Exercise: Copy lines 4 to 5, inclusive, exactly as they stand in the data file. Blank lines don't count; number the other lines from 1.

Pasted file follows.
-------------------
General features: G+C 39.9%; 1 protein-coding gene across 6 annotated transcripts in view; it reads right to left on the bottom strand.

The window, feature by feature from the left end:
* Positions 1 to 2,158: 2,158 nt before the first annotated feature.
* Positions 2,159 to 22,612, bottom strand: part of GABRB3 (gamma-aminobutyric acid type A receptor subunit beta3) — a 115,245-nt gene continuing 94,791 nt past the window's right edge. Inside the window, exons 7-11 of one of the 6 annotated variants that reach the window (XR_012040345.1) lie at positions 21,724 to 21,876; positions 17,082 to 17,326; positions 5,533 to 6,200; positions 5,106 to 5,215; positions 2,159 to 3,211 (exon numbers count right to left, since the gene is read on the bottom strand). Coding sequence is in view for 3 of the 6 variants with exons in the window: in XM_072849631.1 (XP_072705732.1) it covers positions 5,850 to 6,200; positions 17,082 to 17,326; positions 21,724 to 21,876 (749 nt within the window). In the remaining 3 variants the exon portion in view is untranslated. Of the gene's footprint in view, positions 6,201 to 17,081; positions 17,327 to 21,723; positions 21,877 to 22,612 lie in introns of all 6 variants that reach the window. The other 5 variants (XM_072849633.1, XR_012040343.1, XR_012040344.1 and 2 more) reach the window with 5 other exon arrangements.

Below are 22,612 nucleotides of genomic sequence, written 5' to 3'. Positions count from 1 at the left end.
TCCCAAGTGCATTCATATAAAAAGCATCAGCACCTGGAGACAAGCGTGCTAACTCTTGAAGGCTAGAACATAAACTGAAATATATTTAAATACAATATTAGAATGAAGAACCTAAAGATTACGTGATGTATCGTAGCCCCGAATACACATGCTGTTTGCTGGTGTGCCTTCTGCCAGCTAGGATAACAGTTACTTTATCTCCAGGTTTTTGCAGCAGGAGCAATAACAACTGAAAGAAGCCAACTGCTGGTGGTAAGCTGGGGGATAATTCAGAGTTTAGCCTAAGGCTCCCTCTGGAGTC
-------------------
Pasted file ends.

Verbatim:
* Positions 2,159 to 22,612, bottom strand: part of GABRB3 (gamma-aminobutyric acid type A receptor subunit beta3) — a 115,245-nt gene continuing 94,791 nt past the window's right edge. Inside the window, exons 7-11 of one of the 6 annotated variants that reach the window (XR_012040345.1) lie at positions 21,724 to 21,876; positions 17,082 to 17,326; positions 5,533 to 6,200; positions 5,106 to 5,215; positions 2,159 to 3,211 (exon numbers count right to left, since the gene is read on the bottom strand). Coding sequence is in view for 3 of the 6 variants with exons in the window: in XM_072849631.1 (XP_072705732.1) it covers positions 5,850 to 6,200; positions 17,082 to 17,326; positions 21,724 to 21,876 (749 nt within the window). In the remaining 3 variants the exon portion in view is untranslated. Of the gene's footprint in view, positions 6,201 to 17,081; positions 17,327 to 21,723; positions 21,877 to 22,612 lie in introns of all 6 variants that reach the window. The other 5 variants (XM_072849633.1, XR_012040343.1, XR_012040344.1 and 2 more) reach the window with 5 other exon arrangements.

Below are 22,612 nucleotides of genomic sequence, written 5' to 3'. Positions count from 1 at the left end.